Veterinary Technician Regulation In Colorado- Myth Busters Edition
Colorado continues to move towards regulation of veterinary technicians. CACVT has been working closely with CVMA and Colorado State Representative Karen McCormick who is sponsoring the inclusion and regulation of veterinary technicians in the veterinary practice act bill. The bill is assigned to the House Agriculture, Livestock, and Water Committee, which voted at the first hearing to include veterinary technician regulation in the veterinary practice act. The committee will vote on the bill again on March 7th. You can find Legislative updates on CACVT’s webpage.
With the prospect of regulation, there are concerns around skill assignment in the practice, questions about what will happen to the careers of those who are not credentialed, and what regulation could cost practices. Doing a deeper dive into each of these concerns, some clarity can be offered.
1. Only veterinary technicians will be allowed to do certain tasks (monitoring anesthesia, placement of IV catheters, calculation and preparation of drugs)
Colorado, compared to several other states, does not have a scope of practice for veterinary technicians. Until recently, vet techs were not included in the practice act. At this time a scope of practice that would limit support staff to specific skills is not being addressed. Even with having regulation of veterinary technicians, veterinarians would still maintain the delegation and supervision of skills in the practice. This would also help rural practices where it is more difficult to find Credentialed Veterinary Technicians.
2. Anyone who is not a credentialed technician will lose their job.
The regulation of veterinary technicians in the state is not being put in place to push anyone out of their career. In an industry that is already experiencing a severe shortage, the goal is to retain technicians. It has been found that regulation in a profession actually increases staff as it gives those who have the knowledge the ability to be recognized for their education and their license. The AAVSB included a study by Dr. Beth Redbird, found that with regulation comes an increase in the amount of staff. This is due to credentialed employees feeling recognized for their knowledge and skillset both by fellow colleagues, doctors, and clients. Having regulation in place would also include a clear pathway for those interested in entering the field. More on the pathway can be found in question 4.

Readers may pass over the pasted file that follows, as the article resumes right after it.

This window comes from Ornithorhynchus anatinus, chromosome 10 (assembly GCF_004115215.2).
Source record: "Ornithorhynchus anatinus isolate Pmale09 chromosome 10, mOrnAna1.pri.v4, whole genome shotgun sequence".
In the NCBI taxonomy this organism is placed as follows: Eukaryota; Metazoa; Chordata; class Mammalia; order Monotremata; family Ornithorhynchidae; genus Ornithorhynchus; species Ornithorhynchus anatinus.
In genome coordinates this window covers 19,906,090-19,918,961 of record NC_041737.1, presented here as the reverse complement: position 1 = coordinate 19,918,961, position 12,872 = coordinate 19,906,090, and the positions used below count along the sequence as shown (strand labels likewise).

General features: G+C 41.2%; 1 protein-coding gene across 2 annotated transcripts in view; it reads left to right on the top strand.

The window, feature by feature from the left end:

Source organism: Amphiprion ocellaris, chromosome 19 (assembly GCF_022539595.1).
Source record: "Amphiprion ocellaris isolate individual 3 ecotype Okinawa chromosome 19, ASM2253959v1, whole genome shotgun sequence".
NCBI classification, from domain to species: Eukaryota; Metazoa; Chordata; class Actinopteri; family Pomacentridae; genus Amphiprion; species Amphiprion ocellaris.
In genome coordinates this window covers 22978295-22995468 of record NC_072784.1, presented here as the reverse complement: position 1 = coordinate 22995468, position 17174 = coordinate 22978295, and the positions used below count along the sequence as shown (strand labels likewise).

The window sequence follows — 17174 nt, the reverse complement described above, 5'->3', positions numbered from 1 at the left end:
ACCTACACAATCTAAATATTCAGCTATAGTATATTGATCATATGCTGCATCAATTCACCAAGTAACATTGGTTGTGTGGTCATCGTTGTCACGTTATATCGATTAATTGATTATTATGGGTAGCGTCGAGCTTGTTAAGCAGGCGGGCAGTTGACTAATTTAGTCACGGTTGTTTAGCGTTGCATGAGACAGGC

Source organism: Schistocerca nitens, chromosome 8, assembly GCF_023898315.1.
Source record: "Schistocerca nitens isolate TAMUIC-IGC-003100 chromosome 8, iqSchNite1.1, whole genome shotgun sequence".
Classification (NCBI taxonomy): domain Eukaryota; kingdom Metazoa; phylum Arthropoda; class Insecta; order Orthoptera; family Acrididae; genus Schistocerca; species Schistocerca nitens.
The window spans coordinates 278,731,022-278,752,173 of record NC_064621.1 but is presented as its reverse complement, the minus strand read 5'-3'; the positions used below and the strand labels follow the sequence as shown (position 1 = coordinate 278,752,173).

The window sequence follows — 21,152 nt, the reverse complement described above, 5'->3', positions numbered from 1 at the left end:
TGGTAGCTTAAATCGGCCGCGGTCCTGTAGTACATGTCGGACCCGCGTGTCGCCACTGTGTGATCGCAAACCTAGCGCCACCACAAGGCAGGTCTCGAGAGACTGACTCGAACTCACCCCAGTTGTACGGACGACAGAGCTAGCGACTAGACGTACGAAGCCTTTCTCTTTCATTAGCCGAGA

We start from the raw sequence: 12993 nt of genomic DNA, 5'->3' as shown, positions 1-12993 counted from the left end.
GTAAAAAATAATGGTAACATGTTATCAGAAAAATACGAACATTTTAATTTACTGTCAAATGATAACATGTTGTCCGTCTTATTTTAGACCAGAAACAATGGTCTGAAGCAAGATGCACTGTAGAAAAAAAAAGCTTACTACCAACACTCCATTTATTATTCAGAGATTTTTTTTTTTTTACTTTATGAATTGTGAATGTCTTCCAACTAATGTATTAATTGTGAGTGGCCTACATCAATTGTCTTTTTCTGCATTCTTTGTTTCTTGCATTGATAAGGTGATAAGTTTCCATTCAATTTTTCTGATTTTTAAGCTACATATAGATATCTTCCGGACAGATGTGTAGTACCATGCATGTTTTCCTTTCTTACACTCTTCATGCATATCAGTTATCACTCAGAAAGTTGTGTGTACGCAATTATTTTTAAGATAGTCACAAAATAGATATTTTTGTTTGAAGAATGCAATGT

3. The regulation of technicians will cost my practice more money.
The AAVSB also found that with regulation, there is actually, on average, a slight decrease in wages of the newly regulated professionals. A study released by the AVMA found that every CVT generates approximately $90,000/year for the practice. Based on this data, a practice could generate significant income by utilizing their CVT’s to the fullest extent of their knowledge and training. You can find out if you are utilizing your CVTs to their capacity here.
4. I’ve been practicing as a technician for years, I’m being pushed out of the industry.
Part of the regulation would include pathways for non-credentialed techs to become credentialed. This means that those who have been practicing in the industry but did not go to an AVMA accredited school would have the opportunity to take the VTNE without having to complete an associate’s degree. This pathway would assure that those becoming credentialed would have the appropriate skill level and allow retention of the technicians we already have. It would allow them to learn more, be held accountable for their actions in practice, and ideally increase productivity and contribution to the team.
5. What will be the cost of registration?
The answer to this is, we don’t currently know, the cost is something that DORA would determine based on program costs. Currently, registration with CACVT is $160 every 2 years. Based on CACVT’s 2020 Renewal Demographic Survey, 64% of CVT’s have their license renewal as part of their benefits, showing that certification is definitely valued in practices across Colorado. However, providing this benefit is up to individual practices to follow through on seeing the value of having CVT’s.
6. What would support staff who are not registered be called if we can not call them veterinary technicians?
For those individuals who choose not to become registered, they can still continue to work under the direction and supervision of a veterinarian. They will not, however, be able to use the title Veterinary Technician but are typically called a veterinary assistant.
While there are a lot of concerns about what the industry will look like moving forward with regulation, the goal is to help the industry, the public, and of course animals. The doctor would still be responsible for the delegation of tasks to support staff and for supervising said staff. Regulation would not only increase retention of technicians but draw professionals to the field and generate revenue for practices. That’s a win-win-win for the industry.
Leslie is a CVT of 12 years, she is originally from Wisconsin where she received her Associates degree in Veterinary Technology from MATC and Bachelors degree in Animal Science from UW River Falls. She has a background in large animal medicine, research animal medicine, general practice and emergency/critical care. When not working for VSS, she volunteers for Denver Animal Shelter in their vet clinic, sits on the Board of Directors and the Advocacy Task Force for CACVT and is the Chair of the Wellbeing Task Force for NAVTA. Her passions include gaining title protection for CVT’s in the state of Colorado and helping fellow technicians have a work life balance. In her spare time, she enjoys horseback riding, hiking, backpacking, mountain biking, down hill skiing, and camping. She currently resides in Arvada where she shares her home with her husband, cats Artie and Theodore and 1 adventure dog Malcom.